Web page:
New government plans to boost number of dentists in England

The government will train thousands more dentists and doctors as part of a new scheme to boost staff numbers.

The NHS Long Term Workforce Plan, published today, proposes plans to train thousands more dentists in England over the next five to ten years.

Amanda Pritchard, the chief executive of NHS England, and Prime Minister Rishi Sunak provided more details at a joint conference at Downing Street.

As part of the plan, it will increase training places for dental therapists and hygiene professionals to more than 500 by 2031/32.

It will also increase training places for dentists by 40% to more than 1,100 by this same year.

In support of this, it will increase training places for dental therapy and hygiene professionals by 28% by 2028/29, with an increase of 24% for dentists to 1,000 places over the same period.

It adds that NHS England will explore measures with the government – such as a tie-in period – to encourage dentists to spend a minimum proportion of their time delivering NHS care in the years following graduation.

According to reports, the NHS will receive £2.4 billion in extra funding to pay for the planned rise.


But dentists are warning that the plans are just the ‘latest attempt to fill a leaky bucket’.

The British Dental Association (BDA) argue that the government has only brought forward minor tweaks to the NHS contract.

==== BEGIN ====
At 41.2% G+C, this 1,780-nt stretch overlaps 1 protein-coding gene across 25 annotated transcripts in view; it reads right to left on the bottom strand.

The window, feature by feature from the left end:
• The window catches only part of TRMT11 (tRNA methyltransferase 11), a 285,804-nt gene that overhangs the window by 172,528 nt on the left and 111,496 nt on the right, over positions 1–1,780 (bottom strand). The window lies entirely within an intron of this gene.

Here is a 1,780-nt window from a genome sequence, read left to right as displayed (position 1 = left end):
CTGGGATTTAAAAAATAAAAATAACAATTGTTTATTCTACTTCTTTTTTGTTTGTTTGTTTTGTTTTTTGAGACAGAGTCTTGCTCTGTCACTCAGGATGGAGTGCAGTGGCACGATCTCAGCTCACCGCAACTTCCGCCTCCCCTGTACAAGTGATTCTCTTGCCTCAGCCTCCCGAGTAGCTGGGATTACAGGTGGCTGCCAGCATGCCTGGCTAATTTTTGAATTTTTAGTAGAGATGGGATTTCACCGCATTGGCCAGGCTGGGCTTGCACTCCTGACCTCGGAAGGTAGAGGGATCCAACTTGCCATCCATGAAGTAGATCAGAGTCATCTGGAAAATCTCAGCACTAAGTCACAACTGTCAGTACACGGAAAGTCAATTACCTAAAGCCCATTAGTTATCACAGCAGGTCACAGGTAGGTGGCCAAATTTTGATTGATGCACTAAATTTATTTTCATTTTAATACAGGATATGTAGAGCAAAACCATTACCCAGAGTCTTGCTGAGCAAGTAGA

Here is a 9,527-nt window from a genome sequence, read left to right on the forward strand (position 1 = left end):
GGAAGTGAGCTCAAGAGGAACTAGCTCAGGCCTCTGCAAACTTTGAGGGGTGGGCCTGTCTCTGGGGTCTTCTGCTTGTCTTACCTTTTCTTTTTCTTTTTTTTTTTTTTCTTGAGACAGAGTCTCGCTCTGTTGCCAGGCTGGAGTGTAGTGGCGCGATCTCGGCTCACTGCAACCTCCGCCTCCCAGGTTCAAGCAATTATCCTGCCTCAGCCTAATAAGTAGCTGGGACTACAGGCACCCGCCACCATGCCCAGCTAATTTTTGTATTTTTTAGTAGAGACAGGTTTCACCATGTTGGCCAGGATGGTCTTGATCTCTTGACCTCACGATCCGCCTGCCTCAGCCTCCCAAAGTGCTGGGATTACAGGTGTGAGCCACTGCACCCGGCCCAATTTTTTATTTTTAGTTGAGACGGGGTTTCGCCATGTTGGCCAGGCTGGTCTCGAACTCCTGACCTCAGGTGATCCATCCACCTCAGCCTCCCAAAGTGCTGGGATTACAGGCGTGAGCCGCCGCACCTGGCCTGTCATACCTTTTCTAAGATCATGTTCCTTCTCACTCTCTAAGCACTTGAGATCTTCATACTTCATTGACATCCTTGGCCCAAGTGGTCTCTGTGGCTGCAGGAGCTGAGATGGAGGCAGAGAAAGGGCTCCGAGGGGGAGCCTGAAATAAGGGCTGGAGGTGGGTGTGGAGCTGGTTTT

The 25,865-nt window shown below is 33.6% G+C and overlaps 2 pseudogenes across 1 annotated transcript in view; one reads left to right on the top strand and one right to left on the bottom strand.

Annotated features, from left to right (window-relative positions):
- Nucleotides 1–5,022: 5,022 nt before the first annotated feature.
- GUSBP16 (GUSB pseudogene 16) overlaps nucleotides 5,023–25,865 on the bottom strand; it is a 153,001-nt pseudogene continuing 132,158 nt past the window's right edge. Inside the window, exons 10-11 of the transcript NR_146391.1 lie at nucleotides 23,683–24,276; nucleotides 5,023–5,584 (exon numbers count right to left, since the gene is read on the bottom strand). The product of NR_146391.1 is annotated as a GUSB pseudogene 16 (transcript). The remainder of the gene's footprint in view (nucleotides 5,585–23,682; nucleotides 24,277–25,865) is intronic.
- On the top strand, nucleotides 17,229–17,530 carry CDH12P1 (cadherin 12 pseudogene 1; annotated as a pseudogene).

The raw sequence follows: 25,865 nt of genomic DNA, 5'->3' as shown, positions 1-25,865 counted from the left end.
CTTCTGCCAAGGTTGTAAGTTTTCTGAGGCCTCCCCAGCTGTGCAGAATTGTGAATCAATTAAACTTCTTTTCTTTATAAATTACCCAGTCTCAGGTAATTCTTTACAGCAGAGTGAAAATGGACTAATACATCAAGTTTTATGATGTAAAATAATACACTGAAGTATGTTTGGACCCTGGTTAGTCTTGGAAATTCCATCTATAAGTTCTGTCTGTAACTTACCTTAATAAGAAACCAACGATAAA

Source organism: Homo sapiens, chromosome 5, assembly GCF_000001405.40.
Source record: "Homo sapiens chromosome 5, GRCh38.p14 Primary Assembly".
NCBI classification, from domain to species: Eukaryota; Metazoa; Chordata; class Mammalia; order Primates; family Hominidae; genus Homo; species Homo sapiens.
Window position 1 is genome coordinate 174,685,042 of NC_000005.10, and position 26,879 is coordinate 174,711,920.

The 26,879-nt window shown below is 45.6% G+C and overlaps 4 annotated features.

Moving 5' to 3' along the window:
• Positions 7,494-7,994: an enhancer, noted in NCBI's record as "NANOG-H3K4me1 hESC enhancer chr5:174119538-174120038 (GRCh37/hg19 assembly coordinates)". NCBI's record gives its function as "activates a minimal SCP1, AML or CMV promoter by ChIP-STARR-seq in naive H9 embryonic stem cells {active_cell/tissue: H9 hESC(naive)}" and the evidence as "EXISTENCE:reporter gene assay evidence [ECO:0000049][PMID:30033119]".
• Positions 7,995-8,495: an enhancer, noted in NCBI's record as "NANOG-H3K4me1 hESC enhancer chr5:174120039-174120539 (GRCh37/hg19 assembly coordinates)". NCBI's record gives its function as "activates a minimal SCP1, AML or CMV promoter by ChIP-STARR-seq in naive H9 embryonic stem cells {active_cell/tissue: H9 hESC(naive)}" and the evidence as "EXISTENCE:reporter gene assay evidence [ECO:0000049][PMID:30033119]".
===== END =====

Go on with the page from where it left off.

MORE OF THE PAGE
Eddie Crouch, chair of the BDA, said: ‘This workforce plan is government’s latest attempt to fill a leaky bucket.

‘Failed contracts and underfunding are fuelling an exodus from this service. There’s little point training more dentists who don’t want to work in the NHS.’

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‘Not a magic bullet’

The General Dental Council has recently stated that bringing in more dentists will not solve problems fuelled by broken contracts.

Speaking at the Annual Conference of Local Dental Committees earlier this month, GDC chair Lord Toby Harris said increasing staff numbers is ‘not a magic bullet’.

‘Improving the throughput of those from overseas who want to be registered in this country is the right thing to be doing,’ he said.

‘But it is not some magic bullet that will solve the problems in NHS dentistry.

‘If the contractual terms by which NHS services are provided are unattractive to many dentists currently on the register, then there is no reason why those same terms will be any more attractive to new registrants – whether they are from overseas or who qualify here.’

You can read the full plan here.

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